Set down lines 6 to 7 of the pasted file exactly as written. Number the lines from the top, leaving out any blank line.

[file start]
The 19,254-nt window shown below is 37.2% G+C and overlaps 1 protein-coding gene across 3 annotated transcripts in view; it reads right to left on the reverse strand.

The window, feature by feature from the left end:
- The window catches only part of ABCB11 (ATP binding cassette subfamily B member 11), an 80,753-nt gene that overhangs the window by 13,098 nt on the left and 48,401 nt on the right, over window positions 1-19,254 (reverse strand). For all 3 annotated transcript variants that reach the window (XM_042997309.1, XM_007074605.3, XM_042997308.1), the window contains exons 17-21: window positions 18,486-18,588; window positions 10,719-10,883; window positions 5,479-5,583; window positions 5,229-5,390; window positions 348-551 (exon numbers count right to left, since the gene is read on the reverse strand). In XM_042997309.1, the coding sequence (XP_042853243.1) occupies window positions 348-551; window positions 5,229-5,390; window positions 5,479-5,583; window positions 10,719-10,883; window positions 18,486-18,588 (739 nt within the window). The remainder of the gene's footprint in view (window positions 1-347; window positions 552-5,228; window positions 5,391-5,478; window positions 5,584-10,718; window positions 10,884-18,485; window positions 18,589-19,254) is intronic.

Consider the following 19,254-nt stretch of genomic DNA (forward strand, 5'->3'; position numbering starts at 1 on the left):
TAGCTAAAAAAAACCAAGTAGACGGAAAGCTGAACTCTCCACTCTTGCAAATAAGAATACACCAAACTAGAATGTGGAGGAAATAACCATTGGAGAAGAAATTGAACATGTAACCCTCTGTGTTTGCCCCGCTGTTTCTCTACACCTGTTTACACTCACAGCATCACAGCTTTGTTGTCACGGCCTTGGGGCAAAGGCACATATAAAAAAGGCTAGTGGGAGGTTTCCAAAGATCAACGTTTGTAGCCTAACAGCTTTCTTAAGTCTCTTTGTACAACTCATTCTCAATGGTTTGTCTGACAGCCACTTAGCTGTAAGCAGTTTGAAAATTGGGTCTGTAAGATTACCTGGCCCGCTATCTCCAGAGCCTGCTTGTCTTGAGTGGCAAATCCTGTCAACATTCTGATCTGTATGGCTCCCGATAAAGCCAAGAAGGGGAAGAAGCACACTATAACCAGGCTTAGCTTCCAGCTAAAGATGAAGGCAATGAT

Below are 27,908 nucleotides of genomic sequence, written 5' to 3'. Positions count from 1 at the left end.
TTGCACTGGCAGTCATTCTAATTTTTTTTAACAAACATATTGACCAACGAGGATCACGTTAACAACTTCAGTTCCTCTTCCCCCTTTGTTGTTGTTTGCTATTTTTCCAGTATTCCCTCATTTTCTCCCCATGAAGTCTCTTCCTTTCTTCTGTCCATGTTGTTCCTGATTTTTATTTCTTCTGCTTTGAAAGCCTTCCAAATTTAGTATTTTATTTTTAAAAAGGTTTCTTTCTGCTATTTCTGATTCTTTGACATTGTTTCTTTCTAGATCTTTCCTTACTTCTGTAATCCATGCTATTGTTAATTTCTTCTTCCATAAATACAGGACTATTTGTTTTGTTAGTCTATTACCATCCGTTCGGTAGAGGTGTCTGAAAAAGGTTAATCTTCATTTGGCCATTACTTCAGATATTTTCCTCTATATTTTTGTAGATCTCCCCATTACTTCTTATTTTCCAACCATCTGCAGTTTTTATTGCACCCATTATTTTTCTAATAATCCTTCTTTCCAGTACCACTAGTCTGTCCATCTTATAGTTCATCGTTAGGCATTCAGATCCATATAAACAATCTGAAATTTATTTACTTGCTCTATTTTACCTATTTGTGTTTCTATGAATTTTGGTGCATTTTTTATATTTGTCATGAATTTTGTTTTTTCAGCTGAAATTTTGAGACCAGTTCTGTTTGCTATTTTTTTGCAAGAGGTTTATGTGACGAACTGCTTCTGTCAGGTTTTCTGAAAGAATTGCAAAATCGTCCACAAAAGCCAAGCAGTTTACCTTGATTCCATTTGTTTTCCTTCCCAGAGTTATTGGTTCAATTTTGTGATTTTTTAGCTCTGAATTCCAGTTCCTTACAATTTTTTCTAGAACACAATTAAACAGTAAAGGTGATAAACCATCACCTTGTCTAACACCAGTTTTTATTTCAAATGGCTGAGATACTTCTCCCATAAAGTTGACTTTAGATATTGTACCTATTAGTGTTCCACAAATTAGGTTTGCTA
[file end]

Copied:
Below are 27,908 nucleotides of genomic sequence, written 5' to 3'. Positions count from 1 at the left end.
TTGCACTGGCAGTCATTCTAATTTTTTTTAACAAACATATTGACCAACGAGGATCACGTTAACAACTTCAGTTCCTCTTCCCCCTTTGTTGTTGTTTGCTATTTTTCCAGTATTCCCTCATTTTCTCCCCATGAAGTCTCTTCCTTTCTTCTGTCCATGTTGTTCCTGATTTTTATTTCTTCTGCTTTGAAAGCCTTCCAAATTTAGTATTTTATTTTTAAAAAGGTTTCTTTCTGCTATTTCTGATTCTTTGACATTGTTTCTTTCTAGATCTTTCCTTACTTCTGTAATCCATGCTATTGTTAATTTCTTCTTCCATAAATACAGGACTATTTGTTTTGTTAGTCTATTACCATCCGTTCGGTAGAGGTGTCTGAAAAAGGTTAATCTTCATTTGGCCATTACTTCAGATATTTTCCTCTATATTTTTGTAGATCTCCCCATTACTTCTTATTTTCCAACCATCTGCAGTTTTTATTGCACCCATTATTTTTCTAATAATCCTTCTTTCCAGTACCACTAGTCTGTCCATCTTATAGTTCATCGTTAGGCATTCAGATCCATATAAACAATCTGAAATTTATTTACTTGCTCTATTTTACCTATTTGTGTTTCTATGAATTTTGGTGCATTTTTTATATTTGTCATGAATTTTGTTTTTTCAGCTGAAATTTTGAGACCAGTTCTGTTTGCTATTTTTTTGCAAGAGGTTTATGTGACGAACTGCTTCTGTCAGGTTTTCTGAAAGAATTGCAAAATCGTCCACAAAAGCCAAGCAGTTTACCTTGATTCCATTTGTTTTCCTTCCCAGAGTTATTGGTTCAATTTTGTGATTTTTTAGCTCTGAATTCCAGTTCCTTACAATTTTTTCTAGAACACAATTAAACAGTAAAGGTGATAAACCATCACCTTGTCTAACACCAGTTTTTATTTCAAATGGCTGAGATACTTCTCCCATAAAGTTGACTTTAGATATTGTACCTATTAGTGTTCCACAAATTAGGTTTGCTA